Many sea creatures are solitary beings, but for Nanomia bijuga, it seems things are always better when they’re together (*hums Jack Johnson*). Much like their jellyfish cousins, these marine critters squirt out water in order to propel themselves through the ocean. But these team players don’t go about it solo: Stringing themselves into an orderly line, the colony maneuvers itself through the environment by coordinating jets produced by multiple members.
The organization of the individual jellies is also key to the success of this propulsion system. Taking the lead are the younger members, steering the colony with their jets, while bringing up the rear are the older, more sizeable jellies that provide the unit’s thrust.
“This is a highly efficient system in which no developmental stage is wasted,” lead author John H. Costello of the Marine Biological Laboratory (MBL) in Woods Hole, Massachusetts, said in a statement. “It’s quite a sophisticated design, for what would seem like a simple arrangement.”
Belonging to the same group as corals and jellyfish, N. bijuga is a type of colony-forming marine organism called a physonect siphonophore. These animals spend their days lurking in the depths of the ocean, probably to avoid the mouths of hungry predators, but frequent the surface when the sun goes down to serve themselves a tasty plankton treat.
While the individuals may seem like nothing to write home about, the colonies they form turn out to be something special. The jet-shooting young’uns at the front tend to be a group of genetically identical clones organized into a small propulsive unit termed a nectosome. While this humble gelatinous blob may fit in the palm of your hand, it hauls an impressively long train of other units that have different jobs, such as reproduction and feeding. The distance these colonies can travel each day – up to 200 meters (650 feet) – would be like a human running a marathon while also dragging along their own bodyweight.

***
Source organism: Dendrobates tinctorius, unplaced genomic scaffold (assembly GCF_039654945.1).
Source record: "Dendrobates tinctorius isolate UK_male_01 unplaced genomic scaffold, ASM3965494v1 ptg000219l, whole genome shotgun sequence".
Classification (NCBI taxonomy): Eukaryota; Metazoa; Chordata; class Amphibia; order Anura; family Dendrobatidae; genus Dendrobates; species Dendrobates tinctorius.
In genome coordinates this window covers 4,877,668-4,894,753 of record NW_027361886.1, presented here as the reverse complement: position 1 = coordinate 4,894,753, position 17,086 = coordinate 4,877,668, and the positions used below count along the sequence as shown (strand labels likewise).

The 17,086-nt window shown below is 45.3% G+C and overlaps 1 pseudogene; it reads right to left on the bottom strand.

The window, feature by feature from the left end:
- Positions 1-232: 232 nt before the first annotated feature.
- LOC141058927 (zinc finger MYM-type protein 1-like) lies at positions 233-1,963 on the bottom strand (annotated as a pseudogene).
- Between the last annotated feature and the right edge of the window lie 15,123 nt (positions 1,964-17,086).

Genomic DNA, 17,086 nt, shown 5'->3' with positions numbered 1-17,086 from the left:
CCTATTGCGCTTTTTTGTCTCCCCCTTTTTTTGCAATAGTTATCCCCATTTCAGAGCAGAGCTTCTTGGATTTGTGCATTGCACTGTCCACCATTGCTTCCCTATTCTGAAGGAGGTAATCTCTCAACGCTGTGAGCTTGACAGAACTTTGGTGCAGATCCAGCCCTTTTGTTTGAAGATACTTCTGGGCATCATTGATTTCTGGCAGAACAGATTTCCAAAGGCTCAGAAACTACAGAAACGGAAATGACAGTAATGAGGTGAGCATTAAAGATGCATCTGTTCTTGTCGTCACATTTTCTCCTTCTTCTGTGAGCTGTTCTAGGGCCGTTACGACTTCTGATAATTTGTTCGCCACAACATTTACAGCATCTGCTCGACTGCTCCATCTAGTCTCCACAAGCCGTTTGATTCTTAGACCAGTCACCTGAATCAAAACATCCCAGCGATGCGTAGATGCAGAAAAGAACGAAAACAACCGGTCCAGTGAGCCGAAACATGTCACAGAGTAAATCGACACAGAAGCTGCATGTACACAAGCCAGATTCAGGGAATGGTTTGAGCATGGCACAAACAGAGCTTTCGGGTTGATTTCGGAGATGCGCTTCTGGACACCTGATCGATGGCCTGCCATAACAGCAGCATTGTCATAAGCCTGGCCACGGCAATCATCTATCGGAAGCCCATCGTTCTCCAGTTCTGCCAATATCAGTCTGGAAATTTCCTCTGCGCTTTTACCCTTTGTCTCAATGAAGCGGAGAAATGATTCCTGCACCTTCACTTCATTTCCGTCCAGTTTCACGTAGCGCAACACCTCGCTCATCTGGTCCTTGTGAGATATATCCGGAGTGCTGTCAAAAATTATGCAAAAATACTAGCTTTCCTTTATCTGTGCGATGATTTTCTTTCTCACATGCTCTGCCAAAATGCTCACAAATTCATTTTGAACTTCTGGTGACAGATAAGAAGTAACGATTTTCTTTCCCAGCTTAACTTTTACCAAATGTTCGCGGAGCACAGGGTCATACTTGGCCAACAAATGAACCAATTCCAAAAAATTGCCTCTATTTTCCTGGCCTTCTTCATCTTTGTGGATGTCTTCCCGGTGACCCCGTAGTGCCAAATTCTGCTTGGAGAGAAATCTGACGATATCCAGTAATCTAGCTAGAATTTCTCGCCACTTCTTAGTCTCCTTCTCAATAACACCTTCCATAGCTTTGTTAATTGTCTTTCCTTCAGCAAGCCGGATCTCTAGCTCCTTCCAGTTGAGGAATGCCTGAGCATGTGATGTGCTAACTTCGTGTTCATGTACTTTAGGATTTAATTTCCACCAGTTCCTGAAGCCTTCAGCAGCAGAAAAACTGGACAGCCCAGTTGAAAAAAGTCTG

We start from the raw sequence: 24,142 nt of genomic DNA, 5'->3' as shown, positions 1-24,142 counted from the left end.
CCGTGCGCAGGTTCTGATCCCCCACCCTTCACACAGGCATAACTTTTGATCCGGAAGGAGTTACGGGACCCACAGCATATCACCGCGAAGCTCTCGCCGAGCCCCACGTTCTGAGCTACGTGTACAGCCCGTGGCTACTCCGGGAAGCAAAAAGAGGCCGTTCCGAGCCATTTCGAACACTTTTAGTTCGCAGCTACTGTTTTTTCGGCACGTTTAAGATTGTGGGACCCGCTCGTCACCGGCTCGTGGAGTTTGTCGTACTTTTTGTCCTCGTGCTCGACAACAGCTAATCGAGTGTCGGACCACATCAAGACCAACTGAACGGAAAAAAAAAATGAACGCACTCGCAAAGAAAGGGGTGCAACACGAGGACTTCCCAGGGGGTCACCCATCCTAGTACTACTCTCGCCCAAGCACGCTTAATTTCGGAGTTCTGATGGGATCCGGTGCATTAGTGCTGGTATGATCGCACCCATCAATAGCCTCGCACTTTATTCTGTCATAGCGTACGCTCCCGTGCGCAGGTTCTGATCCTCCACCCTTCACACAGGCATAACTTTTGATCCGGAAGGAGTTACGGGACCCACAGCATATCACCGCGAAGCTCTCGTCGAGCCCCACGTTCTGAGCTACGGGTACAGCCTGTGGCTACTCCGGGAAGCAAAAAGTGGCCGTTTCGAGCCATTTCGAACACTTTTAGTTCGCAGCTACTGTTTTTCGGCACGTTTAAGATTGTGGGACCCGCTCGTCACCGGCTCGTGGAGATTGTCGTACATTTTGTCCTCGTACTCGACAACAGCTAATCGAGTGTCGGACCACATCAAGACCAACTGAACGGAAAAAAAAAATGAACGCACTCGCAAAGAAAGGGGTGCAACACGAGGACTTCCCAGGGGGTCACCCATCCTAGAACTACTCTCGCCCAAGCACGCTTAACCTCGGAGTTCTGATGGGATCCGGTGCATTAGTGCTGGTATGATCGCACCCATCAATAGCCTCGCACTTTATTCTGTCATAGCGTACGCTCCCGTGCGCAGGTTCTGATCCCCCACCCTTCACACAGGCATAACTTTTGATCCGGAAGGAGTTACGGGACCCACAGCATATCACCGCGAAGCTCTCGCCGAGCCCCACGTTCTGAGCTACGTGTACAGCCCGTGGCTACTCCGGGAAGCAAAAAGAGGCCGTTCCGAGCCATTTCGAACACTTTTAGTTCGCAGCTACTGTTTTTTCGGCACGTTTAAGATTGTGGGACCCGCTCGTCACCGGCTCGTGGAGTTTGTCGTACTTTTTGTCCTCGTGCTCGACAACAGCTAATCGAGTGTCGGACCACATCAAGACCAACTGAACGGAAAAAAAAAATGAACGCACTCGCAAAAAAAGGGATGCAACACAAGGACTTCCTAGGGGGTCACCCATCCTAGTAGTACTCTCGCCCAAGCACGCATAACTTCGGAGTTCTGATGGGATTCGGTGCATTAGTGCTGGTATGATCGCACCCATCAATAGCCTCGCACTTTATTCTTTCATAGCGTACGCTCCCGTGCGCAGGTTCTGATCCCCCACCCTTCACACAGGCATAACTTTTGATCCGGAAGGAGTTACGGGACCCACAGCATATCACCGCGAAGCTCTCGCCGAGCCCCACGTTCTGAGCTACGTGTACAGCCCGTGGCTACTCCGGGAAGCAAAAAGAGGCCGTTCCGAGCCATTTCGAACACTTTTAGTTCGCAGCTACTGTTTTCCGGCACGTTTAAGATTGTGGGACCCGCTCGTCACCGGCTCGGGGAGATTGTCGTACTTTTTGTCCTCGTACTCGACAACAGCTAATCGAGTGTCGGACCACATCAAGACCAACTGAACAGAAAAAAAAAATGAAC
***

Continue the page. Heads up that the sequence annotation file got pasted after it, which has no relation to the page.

To get a better idea of how they achieve this impressive feat, MBL and University of Oregon researchers collected a bunch of specimens from around Friday Harbor, Washington, and examined them in small tanks illuminated with a slim laser sheet. Using cameras capable of capturing 1,000 frames per second, the scientists were able to analyze their locomotion by looking at particle flows around the colony.
As described in the September 2 issue of Nature Communications, the team discovered that the youngest colony members squirted out the least amount of water. This may seem like a copout, but a small push is all that is required from them to steer the group, thanks to their position at the front of the nectosome, distant from the long trailing tentacle of colonies. The older, larger members positioned further back are capable of pushing out more water than those at the front, which provides the thrust needed to travel distances, rather than contributing to the steering.
“These patterns permit all members of the colony to make important contributions to the propulsion and maneuvering traits that are crucial to the success of N. bijuya in its natural environment,” the authors conclude.